Oct. 2, 2012 -- Most mothers don't worry about hugging their babies.
Jenna Buswell, a Washington state mother of two, does worry about such close contact.
Buswell's bundle of joy, her 7-month-old son Casen, has a rare vascular condition that causes his blood vessels, skin and muscles to harden, and it will only worsen as he gets older.
"It's progressive, so once the skin starts to harden and thicken it becomes extremely painful," Buswell told ABCNews.com. "Right now, he is so, so little that we're noticing that to touch there are areas that are sensitive so we have to be careful about how we place him."
The condition, so rare that Casen is only one of 14 known cases in the world, is called glomuvenous malformations plaque type and is caused by a missing glomulin gene. If left untreated, it could ultimately lead to heart failure, Buswell said.
Lesions were immediately noticeable on Casen's chest when he was born, but it wasn't until the Buswells saw a geneticist nine weeks later that they began to get answers.
"The geneticist pieced it together and on a whim notified a few other doctors in the U.S. ... and then at that point notified the husband and wife doctor team in Belgium, who identified the gene Casen is missing," Buswell said.
Dr. Miikka Vikkula and his wife, Dr. Laurence Boon, are the only doctors in the world who have established a treatment for the condition, Buswell said. The couple practices in Brussels, 5,000 miles from the Buswell's home in Puyallup, Wash.
The Buswells, who also have a 3-year-old daughter, Cora, made the trip to Belgium this past summer to meet with Vikkula and Boon.
Casen will need monthly laser treatments for up to three years, which will help keep his vessels from hardening and it's hoped give him a shot at living a normal life.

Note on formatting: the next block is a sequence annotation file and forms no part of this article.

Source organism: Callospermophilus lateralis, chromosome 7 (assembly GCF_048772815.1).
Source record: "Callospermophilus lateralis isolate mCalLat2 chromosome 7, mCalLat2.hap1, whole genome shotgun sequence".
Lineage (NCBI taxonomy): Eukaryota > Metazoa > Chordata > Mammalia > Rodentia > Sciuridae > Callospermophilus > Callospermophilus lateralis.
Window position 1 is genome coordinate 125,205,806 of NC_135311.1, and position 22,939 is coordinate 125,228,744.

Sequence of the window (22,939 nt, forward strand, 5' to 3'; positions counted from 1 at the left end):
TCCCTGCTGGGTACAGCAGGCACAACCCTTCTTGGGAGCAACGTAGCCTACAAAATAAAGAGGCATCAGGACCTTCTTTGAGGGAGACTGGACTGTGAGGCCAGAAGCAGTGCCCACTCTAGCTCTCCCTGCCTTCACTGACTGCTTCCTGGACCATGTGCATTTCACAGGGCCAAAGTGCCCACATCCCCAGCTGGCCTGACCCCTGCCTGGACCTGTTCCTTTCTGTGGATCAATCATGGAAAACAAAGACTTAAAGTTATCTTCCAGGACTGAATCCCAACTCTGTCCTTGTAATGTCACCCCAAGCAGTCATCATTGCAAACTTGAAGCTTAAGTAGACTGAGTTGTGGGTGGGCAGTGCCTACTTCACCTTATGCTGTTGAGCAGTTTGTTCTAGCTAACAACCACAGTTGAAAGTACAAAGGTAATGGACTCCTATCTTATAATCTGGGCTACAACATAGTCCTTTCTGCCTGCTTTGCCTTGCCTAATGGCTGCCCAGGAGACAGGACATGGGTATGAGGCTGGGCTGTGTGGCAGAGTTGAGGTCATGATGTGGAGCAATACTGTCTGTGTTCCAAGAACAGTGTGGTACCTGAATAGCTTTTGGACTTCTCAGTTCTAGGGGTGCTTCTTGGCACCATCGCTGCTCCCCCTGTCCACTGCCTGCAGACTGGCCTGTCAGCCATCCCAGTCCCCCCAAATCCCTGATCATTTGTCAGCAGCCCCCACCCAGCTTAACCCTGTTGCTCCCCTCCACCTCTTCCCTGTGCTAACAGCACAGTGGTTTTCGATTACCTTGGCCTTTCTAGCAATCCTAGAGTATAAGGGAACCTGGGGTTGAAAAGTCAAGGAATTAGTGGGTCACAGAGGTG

Buswell was hoping to begin the treatments when Casen turned 18 months, but his labored breathing, another effect of GVM, meant they couldn't wait much longer.
At a doctor's appointment on Monday, Casen took 88 to 92 breaths per minute. The average baby his age takes 25 to 40.
"Our doctors in Belgium are the only doctors we've seen who have been able to give us a clearer picture about what we need to do to treat him," Buswell said. "We're struggling with how are we going to provide that for him."
The family's Puyallup, Wash., community wants to make sure Buswells don't have to worry about paying for the treatments. Strangers have donated thousands of dollars and held fundraisers to help cover the estimated hundreds of thousands of dollars in medical bills. A local drag-racing enthusiast was so touched by Casen's story that he said he planned to sell his beloved 1957 Chevy Bel-Air and donate the proceeds to the Buswell family.
"It gives us hope we're going to be able to do whatever it is we need to do," Buswell said.
Buswell, a special education teacher, and her husband, C.J., a contract administrator at a construction company, are now looking into a move to Belgium, a place where neither has ties, to cut down on the costly commute they'd otherwise face going from Washington to Brussels once a month.
Stefanie Putkowski, a a registered nurse who works with the National Organization for Rare Disorders, said it's not uncommon for families to move thousands of miles to get treatment for a rare disease, but it's usually within the U.S.
"It's remarkable this family is considering moving to Belgium, but it's not at all inconsistent with the types of things we see all the time," Putkowski said. "Once there is a treatment, families will go to any length to obtain treatment for their child."
And for the smiling, wide-eyed 7-month-old, his parents are willing to do just that.
"My hope is he is able to do all the things little boys should do. Run around, ride his bike, play with his sister," Buswell said. "And grow up and live a fairly normal life."